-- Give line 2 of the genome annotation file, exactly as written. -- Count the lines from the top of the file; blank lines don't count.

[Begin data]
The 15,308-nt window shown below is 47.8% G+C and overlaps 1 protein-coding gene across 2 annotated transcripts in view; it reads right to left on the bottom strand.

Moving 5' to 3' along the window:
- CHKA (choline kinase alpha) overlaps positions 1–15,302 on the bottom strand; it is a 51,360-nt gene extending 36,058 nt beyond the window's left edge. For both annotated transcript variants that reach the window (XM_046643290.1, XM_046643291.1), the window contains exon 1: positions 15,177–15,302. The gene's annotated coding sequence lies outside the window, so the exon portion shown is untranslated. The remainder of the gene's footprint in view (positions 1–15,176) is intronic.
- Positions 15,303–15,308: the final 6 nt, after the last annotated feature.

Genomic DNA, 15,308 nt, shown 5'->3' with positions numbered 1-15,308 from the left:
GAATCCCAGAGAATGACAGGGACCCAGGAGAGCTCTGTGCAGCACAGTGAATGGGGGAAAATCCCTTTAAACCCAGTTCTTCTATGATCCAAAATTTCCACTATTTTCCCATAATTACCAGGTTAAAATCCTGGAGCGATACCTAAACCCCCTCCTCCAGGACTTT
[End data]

Moving 5' to 3' along the window: